the content handler component configured for binding the attachment reference to the resource stored in a first execution environment of the first node;
the content manager component configured for receiving, by the first node, the attachment reference in the second communication; and
the attachment manager component configured for accessing, based on the binding, the stored resource, in response to receiving the attachment reference.
20. A computer-readable medium embodying a computer program, executable by a machine, for referencing an attachment in a communication, the computer program comprising executable instructions for:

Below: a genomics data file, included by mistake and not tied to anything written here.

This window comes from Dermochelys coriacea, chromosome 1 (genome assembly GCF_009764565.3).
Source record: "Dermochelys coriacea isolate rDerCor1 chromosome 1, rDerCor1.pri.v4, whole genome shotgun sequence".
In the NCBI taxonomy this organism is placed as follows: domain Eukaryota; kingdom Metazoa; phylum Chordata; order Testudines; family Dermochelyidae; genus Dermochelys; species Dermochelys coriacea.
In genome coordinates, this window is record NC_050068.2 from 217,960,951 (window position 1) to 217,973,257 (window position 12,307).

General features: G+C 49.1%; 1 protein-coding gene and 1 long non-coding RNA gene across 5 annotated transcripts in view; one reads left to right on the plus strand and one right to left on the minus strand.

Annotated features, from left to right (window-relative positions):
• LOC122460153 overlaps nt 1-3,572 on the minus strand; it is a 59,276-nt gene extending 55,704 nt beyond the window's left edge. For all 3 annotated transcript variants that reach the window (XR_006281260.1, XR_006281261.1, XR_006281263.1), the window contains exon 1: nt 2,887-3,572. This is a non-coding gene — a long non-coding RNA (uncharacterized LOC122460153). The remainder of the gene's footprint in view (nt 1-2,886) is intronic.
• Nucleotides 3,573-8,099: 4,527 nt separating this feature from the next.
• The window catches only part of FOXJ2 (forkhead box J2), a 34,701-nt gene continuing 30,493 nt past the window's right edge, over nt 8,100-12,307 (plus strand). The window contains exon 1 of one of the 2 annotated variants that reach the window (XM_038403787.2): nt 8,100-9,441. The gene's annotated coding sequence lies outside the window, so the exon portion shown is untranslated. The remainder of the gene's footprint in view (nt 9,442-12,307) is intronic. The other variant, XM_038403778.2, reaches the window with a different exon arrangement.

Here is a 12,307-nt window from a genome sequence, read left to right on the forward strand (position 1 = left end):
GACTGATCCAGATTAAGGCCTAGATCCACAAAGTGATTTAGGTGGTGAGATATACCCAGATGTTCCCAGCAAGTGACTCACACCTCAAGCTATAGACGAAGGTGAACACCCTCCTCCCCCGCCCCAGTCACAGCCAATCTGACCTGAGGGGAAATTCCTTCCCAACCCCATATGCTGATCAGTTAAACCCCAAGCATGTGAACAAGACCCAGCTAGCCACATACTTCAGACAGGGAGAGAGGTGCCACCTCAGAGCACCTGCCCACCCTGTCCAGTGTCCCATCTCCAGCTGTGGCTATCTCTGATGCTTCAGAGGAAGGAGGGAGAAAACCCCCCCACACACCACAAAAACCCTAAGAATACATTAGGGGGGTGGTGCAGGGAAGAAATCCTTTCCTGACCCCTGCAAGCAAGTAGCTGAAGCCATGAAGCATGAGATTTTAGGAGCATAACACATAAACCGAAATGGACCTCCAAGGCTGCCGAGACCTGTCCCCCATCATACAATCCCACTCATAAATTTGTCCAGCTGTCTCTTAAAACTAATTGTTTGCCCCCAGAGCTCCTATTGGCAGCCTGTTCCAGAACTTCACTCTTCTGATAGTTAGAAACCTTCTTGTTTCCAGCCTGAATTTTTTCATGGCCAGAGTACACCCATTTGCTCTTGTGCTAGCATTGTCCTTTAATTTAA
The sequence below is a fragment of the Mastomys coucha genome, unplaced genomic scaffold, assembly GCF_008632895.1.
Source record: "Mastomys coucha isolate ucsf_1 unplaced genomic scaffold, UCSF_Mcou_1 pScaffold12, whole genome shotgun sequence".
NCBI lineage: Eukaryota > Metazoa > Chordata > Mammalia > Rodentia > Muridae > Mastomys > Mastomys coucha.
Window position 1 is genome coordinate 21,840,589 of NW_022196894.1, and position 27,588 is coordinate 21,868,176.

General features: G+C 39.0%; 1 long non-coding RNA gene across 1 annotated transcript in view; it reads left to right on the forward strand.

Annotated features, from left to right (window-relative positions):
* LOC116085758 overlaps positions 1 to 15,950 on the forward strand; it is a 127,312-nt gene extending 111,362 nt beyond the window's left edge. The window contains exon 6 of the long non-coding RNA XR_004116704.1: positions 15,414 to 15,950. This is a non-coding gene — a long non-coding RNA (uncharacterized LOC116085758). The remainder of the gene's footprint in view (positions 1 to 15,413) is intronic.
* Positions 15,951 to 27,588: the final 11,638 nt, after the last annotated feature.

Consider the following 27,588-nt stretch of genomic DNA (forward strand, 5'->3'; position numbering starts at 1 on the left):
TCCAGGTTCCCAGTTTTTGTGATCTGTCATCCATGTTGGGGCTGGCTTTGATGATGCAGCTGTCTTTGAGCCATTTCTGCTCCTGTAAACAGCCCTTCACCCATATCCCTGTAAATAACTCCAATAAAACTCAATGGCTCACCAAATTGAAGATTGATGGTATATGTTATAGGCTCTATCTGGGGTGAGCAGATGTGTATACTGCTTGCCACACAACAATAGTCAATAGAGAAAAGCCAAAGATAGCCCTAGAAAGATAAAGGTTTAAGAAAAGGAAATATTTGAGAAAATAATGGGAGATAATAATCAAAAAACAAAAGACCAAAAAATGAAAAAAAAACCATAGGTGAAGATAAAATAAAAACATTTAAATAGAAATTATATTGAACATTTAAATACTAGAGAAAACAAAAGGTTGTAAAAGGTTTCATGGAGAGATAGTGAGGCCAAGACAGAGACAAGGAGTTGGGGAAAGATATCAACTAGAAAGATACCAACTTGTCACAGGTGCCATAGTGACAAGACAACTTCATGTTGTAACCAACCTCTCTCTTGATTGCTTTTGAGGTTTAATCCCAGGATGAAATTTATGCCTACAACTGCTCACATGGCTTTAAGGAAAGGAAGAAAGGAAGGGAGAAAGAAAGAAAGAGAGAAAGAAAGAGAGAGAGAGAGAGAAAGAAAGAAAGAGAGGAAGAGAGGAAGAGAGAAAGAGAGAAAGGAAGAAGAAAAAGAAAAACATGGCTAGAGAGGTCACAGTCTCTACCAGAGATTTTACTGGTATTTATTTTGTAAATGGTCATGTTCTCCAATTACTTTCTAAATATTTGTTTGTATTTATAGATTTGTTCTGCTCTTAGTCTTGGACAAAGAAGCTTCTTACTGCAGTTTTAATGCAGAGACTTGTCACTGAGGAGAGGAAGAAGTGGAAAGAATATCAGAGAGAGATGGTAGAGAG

communicating, by a first node representing a first communicant with a second node representing a second communicant, via a first communication including a resource as an attachment and including an attachment reference for referencing the resource in a second communication;
binding the attachment reference to the resource stored in a first execution environment of the first node;
receiving, by the first node, the attachment reference in the second communication; and
accessing, based on the binding, the stored resource, in response to receiving the attachment reference.